Last weekend, I was unusually fortunate and attended a Japanese wedding. It’s rare for foreigners, even foreign people who live here for years, to get the chance to attend a wedding between two Japanese people. I should give some credit to my predecessor because it was his “Japanese mother” who invited me (on only my second night in Kitami) to go to her nephew’s wedding. Of course I said yes, but I thought that maybe she’d forget. However, I ran into her again just a few weeks before the wedding and she confirmed my attendance. I was so excited! But the big question remained: what would I wear?
That problem was solved the night before the wedding when the aunt, mother, and cousin of the groom stopped by my house to give me more information on the wedding. I had three choices: red, black, or blue. Instantly, the three of them said that I should wear the red dress. Confident and excited about the wedding, I put together my outfit.
The next morning the aunt, uncle and cousin picked me up. At the hotel, we went up to the groom’s family suite where they had snacks and drinks (non-alcoholic at this time) for the family. Then, as a group, everyone headed over to the chapel across the street.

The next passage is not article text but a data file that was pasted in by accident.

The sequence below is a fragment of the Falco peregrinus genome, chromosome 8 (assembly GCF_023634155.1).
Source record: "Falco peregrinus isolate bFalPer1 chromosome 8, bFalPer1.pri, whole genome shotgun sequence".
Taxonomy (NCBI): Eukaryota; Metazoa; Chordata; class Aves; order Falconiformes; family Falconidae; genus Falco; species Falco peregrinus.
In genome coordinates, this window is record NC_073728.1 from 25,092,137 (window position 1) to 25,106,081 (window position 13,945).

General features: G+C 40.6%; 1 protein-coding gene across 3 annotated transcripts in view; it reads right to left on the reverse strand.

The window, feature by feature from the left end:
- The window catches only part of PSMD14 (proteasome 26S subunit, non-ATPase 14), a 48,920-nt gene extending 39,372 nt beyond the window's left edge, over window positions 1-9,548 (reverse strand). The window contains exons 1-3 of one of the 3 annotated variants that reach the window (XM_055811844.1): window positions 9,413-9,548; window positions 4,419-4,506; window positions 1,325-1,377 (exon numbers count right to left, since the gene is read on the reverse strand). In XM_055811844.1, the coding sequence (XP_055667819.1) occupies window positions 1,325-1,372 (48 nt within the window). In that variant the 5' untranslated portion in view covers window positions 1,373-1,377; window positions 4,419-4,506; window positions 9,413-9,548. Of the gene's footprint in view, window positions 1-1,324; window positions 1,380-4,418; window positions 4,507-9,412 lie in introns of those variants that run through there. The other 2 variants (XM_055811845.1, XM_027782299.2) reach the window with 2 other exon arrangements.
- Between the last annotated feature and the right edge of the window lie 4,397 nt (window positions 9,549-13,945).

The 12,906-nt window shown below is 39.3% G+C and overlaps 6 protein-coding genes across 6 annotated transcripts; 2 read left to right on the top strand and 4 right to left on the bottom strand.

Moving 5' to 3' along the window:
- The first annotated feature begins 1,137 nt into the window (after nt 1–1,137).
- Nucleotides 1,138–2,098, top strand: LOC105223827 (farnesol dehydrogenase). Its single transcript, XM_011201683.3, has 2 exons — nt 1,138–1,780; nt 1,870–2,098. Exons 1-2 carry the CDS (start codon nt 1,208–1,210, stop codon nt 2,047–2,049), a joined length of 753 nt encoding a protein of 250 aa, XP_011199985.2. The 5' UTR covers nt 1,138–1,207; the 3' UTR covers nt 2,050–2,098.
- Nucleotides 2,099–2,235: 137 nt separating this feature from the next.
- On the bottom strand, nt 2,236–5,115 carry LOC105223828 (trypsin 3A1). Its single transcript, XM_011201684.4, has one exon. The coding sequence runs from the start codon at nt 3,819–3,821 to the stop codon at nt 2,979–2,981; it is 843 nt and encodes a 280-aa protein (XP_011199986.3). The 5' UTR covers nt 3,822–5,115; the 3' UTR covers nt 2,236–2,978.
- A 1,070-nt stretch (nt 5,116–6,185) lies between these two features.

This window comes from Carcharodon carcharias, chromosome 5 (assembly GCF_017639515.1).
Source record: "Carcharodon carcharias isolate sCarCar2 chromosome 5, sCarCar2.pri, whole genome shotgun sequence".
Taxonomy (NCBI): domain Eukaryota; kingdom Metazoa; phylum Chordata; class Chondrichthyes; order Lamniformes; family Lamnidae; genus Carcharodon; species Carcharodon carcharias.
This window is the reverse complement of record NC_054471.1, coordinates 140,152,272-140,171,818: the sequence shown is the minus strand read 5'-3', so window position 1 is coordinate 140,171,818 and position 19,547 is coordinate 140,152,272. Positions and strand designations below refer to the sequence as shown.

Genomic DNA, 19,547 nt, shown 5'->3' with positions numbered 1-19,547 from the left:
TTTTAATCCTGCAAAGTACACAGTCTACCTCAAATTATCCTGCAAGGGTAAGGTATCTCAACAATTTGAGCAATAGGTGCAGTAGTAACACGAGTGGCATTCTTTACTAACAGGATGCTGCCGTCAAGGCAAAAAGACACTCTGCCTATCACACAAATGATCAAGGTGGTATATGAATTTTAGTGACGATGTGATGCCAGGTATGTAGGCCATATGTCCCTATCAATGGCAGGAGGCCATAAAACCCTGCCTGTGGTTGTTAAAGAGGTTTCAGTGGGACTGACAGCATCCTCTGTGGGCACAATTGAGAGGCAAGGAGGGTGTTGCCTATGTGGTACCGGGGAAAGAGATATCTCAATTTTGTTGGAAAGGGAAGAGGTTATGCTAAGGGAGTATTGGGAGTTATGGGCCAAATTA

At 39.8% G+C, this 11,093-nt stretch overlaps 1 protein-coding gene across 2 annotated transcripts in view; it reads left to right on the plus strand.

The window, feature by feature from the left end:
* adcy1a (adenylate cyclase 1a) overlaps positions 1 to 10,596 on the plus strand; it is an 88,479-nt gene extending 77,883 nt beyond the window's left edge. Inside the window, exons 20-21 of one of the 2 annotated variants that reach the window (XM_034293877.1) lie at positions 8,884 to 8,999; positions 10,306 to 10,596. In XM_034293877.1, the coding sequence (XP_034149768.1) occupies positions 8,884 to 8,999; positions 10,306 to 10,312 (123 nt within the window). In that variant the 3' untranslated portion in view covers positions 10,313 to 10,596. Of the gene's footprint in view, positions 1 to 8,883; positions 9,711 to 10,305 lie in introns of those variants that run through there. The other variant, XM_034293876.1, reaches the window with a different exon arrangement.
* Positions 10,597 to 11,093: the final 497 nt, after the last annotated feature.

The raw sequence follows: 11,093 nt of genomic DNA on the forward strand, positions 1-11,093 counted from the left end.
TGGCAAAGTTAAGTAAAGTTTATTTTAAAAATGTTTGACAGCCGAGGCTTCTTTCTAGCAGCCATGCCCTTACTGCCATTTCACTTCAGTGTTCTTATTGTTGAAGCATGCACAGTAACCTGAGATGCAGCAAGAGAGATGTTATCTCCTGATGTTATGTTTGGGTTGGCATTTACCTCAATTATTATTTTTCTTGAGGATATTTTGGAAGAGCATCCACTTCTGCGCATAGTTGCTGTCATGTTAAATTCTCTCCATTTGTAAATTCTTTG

The chapel was beautiful! But it’s a modern chapel and built specifically for weddings and serves no other purpose.
has a small Christian population, but in general people are Buddhist, Shinto, or some form of agnostic. However, for brides who want a Western wedding, this chapel is perfect, and when I mean perfect, it was so perfectly proportioned and the ceremony so perfectly timed that it felt a bit peculiar to me…almost unreal. There were at least six non-family workers at the ceremony who were constantly scurrying around, timing things, telling people where to go and how, that it felt like a show more than a ceremony. And everyone was so serious! No one smiled during the ceremony, not even the bride and groom! But, that seems to be the Japanese way—they take their ceremonies seriously. In the end, it was probably as close to flawless as a wedding ceremony could get. It probably helped that there weren’t any flower girls or ring boys. Japan
The ceremony itself was pretty normal, for a Western wedding. It was interesting, however, because the couple are not Catholic yet they had a real Catholic priest who gave a real sermon (in Japanese so I couldn’t understand it) even though it’s not what they believe. Later, the groom told his cousin and I that he almost passed out during the sermon because it was so boring.
After the ceremony, the guests were taken to a beautiful little garden area where we tossed rose petals at the couple as they made their way out to ring a huge bell as a symbol of good luck. Here the bride tossed her bouquet. As some of my friends know, I’m good at catching the bouquet, but I did not want to catch it here. By this point, I noticed that I was the only non-Japanese guest AND the only one in red. No one else wore red, orange, yellow, pink, or any bright color. I really stood out, and even though I kind of got pulled into the group (and it would’ve been really easy to get it) I held back. I didn’t need to stand out any more than I already did!